Jemmie Tejada is a sophomore from Clark University, studying International Development and Political Science. Jemmie has been a passionate Israel advocate at Clark University, and is also a participant of the CAMERA Israel trip, a free 10 day trip to Israel for Israel advocates looking to learn how to better defend Israel on their college campuses. Meet and learn more about Jemmie below:
As a woman of color who was raised in one of the most vulnerable neighborhoods in the city of Boston, I grew up with a yearning passion for conflict resolution and global peace. This stemmed from consecutive nights of boisterous gunshots slicing through the air while my mother sprinted around the house to ensure my siblings and I were safe.
During my senior year in high school, a professor of conflict resolution at Boston University led a conference on the Arab-Israeli Conflict. Professor Carl Hobert hoped to educate urban high school students on the conflict while negotiating solutions. Instantly, I agreed to attend Carl Hobert’s conference and began to educate myself on the conflict. The idea of bringing peace to victims of war and despair through effective negotiations was of great importance to me. I quickly realized how difficult it was to appease the needs of all the external and internal parties involved. Members of my team agreed to the gathering of Israeli and Palestinian leaders for the creation of a two-state resolution that would end the conflict. Carl Hobert would introduce failed peace resolutions that were once agreed upon to challenge the group’s thinking.
During my first semester at Clark University, I took a course that briefly introduced the Arab-Israeli Conflict. In this course, I began to formulate my own political discourse and ideologies, as well as understand the discourse of those distinctively different from mine. This class taught me the vitality of being receptive and to question the knowledge and accuracy of all sources. It also taught me to separate my political views from acts against humanity. The Arab-Israeli Conflict is an issue that affects thousands of families on both sides of the fence. In other words, worrying about putting an end to the suffering of Palestinian and Israeli children is of greater importance than blaming either party for their offenses.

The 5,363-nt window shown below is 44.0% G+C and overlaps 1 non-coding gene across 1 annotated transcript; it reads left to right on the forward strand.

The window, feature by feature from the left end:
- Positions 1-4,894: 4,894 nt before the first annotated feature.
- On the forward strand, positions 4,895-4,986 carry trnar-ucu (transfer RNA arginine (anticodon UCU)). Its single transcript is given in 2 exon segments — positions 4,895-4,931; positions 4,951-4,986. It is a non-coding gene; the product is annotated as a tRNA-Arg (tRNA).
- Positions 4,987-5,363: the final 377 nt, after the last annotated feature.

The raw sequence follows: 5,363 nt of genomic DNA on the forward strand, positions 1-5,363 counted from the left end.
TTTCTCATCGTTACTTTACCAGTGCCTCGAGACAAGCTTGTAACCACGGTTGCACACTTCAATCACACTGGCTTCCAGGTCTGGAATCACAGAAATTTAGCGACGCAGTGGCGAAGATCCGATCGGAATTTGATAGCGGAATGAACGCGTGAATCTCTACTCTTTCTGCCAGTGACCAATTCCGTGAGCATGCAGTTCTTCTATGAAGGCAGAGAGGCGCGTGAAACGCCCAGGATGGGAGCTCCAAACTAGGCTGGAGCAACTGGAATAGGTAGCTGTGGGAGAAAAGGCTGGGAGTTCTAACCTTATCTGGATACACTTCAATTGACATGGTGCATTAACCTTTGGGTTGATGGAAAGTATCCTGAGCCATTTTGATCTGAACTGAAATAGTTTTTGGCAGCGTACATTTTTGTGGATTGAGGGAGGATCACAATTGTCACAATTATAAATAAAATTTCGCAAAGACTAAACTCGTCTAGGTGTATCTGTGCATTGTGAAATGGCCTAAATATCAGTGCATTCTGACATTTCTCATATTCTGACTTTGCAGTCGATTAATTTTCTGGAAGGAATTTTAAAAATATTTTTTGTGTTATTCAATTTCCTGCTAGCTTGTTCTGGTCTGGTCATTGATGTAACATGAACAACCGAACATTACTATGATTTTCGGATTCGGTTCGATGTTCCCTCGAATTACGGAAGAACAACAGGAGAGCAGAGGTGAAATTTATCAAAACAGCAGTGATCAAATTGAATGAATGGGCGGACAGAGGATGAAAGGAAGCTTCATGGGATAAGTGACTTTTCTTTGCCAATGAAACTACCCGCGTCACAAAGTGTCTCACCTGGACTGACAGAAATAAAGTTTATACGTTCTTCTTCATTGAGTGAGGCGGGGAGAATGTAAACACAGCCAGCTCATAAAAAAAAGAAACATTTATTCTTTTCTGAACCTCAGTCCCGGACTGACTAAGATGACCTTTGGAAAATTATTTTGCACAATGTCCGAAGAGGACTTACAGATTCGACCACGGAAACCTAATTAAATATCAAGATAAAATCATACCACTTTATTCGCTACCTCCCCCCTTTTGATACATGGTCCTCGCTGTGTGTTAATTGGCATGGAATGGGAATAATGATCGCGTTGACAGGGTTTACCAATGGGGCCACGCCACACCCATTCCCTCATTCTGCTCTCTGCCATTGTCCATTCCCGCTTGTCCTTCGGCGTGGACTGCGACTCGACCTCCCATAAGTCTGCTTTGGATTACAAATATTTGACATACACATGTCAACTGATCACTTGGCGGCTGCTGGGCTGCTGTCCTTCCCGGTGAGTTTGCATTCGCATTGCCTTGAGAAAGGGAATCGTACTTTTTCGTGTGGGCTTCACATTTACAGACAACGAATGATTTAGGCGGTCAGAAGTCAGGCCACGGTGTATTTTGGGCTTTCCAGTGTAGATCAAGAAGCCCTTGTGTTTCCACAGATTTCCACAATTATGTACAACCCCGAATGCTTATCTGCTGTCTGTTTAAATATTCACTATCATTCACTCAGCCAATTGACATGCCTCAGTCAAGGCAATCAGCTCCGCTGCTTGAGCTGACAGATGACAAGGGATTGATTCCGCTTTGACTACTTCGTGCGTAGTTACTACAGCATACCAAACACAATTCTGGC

During the end of my first semester at Clark University, I was informed of the Committee for Accuracy in Middle East Reporting in America and instantly contacted its members for better insight on their journalism trip to Israel. Being able to travel to Israel for the purpose of learning and better understanding Israel’s struggle with media coverage in the Middle East is key to me.
After being introduced to both sides of the conflict and finally finding a committee that specializes in disseminating accurate information, I am determined to join this committee in their cause to better inform people. I believe education and knowledge are the greatest contributors to global peace. Efficiently educating college students, government officials, and journalists in the United States promotes accuracy, integrity, and better clarity – which will hopefully help bring peace to the Middle East.